Because of his background and his knowledge of Russian, Berlin was also called into service for a certain period in 1945-1946 at the British embassy in Moscow; during his travels, he met important writers such as Boris Pasternak and Anna Akhmatova. A return visit to the Soviet Union, in 1956, fortified Berlin in his convictions that literary and cultural traditions remained vital matters under the Soviet state. Upon his resumption of university work, Berlin returned to Oxford; in 1949, he became a visiting professor at Harvard University, where he lectured during subsequent terms as well. Other appointments of this sort, which he received intermittently over the years, brought him to Bryn Mawr College, the University of Chicago, Princeton University, and the City University of New York. In 1956, he married Aline de Gunzbourg. At Oxford, he was appointed the Chichele Professor of Political and Social Theory in 1957, and in that same year he was knighted by the British Crown.

Many of Berlin’s most influential writings originated as public lectures or as scholarly articles; rather than pursue single lines of investigation in exhaustive depth, he dealt with a series of central questions or evocative themes which in turn cast light upon various adjacent concerns. For that matter, it has been relatively rare for Berlin to undertake any inquiry within the confines of an individual discipline, and many of his most renowned efforts show a markedly eclectic approach both to philosophical and literary trends and to intellectual movements and schools of thought.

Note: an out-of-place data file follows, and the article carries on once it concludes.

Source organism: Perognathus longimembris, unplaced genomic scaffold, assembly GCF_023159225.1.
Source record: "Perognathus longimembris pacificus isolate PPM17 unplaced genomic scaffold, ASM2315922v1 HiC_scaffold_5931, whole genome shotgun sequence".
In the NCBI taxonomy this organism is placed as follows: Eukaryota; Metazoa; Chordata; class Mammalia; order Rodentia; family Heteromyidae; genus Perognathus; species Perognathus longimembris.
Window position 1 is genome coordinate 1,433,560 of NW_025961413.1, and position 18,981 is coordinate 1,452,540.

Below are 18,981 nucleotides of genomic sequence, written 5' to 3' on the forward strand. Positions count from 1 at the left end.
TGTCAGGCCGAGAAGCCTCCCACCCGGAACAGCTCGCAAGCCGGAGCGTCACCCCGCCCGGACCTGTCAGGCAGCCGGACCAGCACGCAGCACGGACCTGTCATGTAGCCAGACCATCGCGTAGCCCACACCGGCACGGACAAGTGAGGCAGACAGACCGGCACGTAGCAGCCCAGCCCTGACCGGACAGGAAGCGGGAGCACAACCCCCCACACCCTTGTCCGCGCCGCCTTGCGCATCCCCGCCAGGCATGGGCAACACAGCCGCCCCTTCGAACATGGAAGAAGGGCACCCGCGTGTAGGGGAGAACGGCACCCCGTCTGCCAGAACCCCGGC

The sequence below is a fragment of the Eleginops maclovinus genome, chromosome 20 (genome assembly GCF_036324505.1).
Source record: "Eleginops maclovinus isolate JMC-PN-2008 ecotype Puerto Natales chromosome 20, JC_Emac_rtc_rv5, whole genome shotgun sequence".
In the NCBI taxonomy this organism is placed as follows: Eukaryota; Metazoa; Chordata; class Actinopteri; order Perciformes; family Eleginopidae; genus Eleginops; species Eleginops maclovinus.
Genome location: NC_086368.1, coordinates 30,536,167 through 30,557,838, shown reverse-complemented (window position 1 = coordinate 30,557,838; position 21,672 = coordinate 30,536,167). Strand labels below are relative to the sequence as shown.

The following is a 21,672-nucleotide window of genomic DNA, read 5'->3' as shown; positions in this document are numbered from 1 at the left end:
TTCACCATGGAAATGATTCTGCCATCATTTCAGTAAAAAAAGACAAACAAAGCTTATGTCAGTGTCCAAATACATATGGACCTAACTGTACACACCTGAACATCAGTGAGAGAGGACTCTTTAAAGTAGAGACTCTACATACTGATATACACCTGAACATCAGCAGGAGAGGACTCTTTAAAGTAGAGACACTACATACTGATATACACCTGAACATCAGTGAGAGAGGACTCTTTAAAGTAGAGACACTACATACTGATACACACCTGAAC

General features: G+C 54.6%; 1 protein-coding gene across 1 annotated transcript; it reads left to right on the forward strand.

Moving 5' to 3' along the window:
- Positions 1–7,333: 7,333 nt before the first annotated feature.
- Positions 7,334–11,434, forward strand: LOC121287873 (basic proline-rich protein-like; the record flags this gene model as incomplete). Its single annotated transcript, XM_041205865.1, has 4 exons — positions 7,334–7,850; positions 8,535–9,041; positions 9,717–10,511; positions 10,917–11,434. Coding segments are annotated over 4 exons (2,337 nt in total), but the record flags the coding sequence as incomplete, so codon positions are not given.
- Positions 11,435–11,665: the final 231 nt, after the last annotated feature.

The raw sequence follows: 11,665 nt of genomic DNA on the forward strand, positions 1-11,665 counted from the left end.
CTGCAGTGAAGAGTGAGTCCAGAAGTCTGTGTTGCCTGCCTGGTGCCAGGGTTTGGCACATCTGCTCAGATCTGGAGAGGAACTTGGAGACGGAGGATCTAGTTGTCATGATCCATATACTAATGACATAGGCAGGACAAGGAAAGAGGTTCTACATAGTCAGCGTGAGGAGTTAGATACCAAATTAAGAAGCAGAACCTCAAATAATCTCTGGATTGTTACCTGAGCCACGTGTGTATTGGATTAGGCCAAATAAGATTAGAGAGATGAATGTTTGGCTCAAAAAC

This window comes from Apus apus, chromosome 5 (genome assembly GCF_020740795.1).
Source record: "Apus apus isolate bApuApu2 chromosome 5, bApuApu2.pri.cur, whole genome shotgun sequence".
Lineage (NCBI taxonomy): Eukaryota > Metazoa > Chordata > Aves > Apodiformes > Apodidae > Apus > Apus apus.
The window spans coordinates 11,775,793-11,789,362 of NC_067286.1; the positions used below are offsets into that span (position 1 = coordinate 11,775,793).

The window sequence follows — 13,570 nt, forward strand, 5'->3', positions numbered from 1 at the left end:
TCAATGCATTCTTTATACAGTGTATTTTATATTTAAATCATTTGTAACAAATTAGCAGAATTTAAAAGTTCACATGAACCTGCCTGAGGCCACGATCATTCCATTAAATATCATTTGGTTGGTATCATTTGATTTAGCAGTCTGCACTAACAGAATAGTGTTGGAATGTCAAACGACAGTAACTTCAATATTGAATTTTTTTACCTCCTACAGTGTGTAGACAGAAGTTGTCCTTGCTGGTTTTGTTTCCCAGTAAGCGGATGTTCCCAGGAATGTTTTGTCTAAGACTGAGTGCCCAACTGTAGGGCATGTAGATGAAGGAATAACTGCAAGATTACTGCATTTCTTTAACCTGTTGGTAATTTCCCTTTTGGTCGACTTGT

Berlin presented the more strictly philosophical element in his thought in works such as Historical Inevitability, Two Concepts of Liberty, and various articles, some of which have been gathered together in later compilations. As his views on political theory became more definite, it appeared that Berlin grew restive with the more rigid and unyielding categories that had been applied in other areas by linguistic and analytical philosophers. The nature of history and the meaning of ethics and political justice could not, he has maintained, be grasped in the same sense that empirical truths found in the exact sciences may be understood.